Sport and Fitness go hand in hand. For the majority of sports, you have to have at least some degree of physical fitness and ability to perform at a decent level no matter what standard you are playing at. And because of this, the never ending question that always seems to go around is ‘How do I train to be better at my sport’ whether it be a team sport such as rugby or football or a an individual sport such as tennis or golf.
Well my friends, you are about to find out.
Let’s Get Specific
The single and most important thing to make your training as effective as possible it MUST be specific to the sport you are playing. Whether it be the level of running you do or the actions or movements that are required, the exercises you do need to have a translation into a real game scenario.
For example, say you play Basketball and you want to improve you jumping height. Think about in a basketball game what scenarios would you need to jump high and in what manner? You would do a standing vertical jump for when you are under the basket waiting for a rebound and you will also do running vertical jumps for when you go for a lay up or run back to block a shot.
Therefore, you must do exercises that replicate these movements, strengthen the muscles used AND work on improving your technique.
Lifting Weights the Right Way
Now when it comes to building bigger muscles and getting stronger, a lot of people tend to train the wrong way for a sport. While getting stronger is generally better for most sports, you will typically see the most strength and size training in people who play contact sports such as rugby and american football.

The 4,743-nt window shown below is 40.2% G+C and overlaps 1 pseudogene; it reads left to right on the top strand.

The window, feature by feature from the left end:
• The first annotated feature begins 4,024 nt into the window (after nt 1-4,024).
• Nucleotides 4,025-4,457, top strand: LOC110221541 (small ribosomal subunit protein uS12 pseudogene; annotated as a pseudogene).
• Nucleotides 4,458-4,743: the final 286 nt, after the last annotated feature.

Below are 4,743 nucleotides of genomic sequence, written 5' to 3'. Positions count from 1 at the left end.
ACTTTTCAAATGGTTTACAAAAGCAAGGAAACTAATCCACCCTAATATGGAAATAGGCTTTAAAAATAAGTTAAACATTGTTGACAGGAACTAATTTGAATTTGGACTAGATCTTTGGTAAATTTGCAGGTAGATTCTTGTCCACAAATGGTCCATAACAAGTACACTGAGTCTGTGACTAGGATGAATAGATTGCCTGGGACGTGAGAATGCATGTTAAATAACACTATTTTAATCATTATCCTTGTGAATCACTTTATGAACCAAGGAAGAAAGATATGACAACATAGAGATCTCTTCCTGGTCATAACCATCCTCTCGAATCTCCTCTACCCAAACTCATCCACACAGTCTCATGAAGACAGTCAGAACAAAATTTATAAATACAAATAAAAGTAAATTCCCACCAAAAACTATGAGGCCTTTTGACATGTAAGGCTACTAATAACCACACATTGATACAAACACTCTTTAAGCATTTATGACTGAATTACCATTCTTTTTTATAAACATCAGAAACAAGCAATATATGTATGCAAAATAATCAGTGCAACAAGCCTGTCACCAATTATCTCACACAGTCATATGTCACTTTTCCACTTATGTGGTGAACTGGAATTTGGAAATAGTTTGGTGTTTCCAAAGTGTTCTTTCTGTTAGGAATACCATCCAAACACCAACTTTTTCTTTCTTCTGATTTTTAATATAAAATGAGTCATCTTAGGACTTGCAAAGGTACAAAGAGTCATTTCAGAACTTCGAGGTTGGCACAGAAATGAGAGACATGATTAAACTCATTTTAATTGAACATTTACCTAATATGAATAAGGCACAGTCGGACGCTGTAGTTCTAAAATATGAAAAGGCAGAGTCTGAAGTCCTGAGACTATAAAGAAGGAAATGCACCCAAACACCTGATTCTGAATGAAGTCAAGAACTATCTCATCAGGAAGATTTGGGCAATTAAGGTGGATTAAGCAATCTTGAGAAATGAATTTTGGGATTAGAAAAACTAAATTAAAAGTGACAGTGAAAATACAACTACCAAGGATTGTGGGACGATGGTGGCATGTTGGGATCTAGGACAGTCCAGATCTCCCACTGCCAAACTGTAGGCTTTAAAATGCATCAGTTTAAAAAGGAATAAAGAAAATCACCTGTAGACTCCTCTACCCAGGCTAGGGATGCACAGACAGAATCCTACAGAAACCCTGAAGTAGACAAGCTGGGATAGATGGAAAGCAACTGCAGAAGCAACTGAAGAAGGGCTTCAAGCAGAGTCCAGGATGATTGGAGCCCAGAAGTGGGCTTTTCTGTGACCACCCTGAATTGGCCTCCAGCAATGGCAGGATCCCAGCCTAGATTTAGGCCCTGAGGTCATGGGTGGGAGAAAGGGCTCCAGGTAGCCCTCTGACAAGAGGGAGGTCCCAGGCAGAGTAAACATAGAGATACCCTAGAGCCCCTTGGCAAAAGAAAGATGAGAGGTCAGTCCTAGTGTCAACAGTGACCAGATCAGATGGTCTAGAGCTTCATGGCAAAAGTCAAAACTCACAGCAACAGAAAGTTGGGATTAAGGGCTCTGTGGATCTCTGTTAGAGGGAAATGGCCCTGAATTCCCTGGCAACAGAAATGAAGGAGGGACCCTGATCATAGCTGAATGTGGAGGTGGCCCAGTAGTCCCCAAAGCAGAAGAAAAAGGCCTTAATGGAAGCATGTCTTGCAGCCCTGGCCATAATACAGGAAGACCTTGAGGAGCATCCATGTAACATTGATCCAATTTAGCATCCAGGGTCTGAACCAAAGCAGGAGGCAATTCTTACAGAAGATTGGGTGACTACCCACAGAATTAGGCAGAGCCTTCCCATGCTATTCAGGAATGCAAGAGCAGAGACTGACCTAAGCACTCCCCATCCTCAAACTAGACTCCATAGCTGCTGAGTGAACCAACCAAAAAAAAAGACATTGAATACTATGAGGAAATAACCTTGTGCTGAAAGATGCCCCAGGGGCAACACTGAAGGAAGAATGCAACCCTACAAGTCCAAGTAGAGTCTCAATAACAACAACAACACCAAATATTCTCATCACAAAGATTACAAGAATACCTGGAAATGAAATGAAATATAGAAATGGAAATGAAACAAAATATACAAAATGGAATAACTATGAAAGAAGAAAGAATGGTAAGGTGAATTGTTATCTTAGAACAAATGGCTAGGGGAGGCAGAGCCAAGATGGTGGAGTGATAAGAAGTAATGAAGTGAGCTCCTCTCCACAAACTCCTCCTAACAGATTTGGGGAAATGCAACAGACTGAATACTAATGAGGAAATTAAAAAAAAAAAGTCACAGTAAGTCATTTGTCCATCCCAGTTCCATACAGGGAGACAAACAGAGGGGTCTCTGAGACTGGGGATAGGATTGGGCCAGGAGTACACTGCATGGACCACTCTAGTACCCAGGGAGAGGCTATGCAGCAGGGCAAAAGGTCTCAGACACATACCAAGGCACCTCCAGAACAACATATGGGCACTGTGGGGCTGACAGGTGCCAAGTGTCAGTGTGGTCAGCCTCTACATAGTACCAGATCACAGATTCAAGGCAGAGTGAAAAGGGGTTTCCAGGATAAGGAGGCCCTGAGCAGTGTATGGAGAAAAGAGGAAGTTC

Where most players trip up with weight training is they train too much like bodybuilders (Chest Day, Arm Day, Leg Day etc, Isolation Exercises), rely too much on machines and will do the typical 3 sets of 8-12 reps which is ok up to a point, but it has major limitations.
For someone who is brand new at lifting weights, any sort of weight training will have a positive impact on sports because the increases in strength and muscle size will make such a big difference to their overall playing ability. However, after several months the progress you see from bodybuilding training won’t really have a great amount of match day application.
Think about it, in what sport will you have to do 4 sets of 12 reps on overhead cable extensions or 3 sets of 20 reps on machine leg extensions? Absolutely none. How will using machine to do an exercise in a single plane of motion transfer onto the pitch on Saturday afternoons? It won’t.
Instead, we need to be mainly focusing on strength training from compound lifts such as bench press, squats and deadlifts and power based movements such as cleans and snatches. Isolation exercises are important too, but are lower down on the priority list.
So What Sort of Programme Should I Do?
That’s the big question isn’t it. And the answer is: It all depends on your sport, position (If applicable) and goals.
If you’re a badminton player and want to improve speed across the court and increase the power at which you hit the shuttlecock then you’re going to want to do lots of very short sprints, some endurance running as the game last a long time and exercises that mimic the motion of hitting the shuttlecock.
You get the idea.
So there you have it, a basic guide to training for a sport. Keep it specific and always be thinking about the real game applications.
For fully bespoke training programmes which are specific to your sport and goals, feel free to email us at email@example.com!
‘Loving my bespoke, tailored an sport-specific training plan from Iconic Athletics – session 1 of phase 1 completed!’ – Ian Mitchell, Great Britain & England Australian Rules Football Player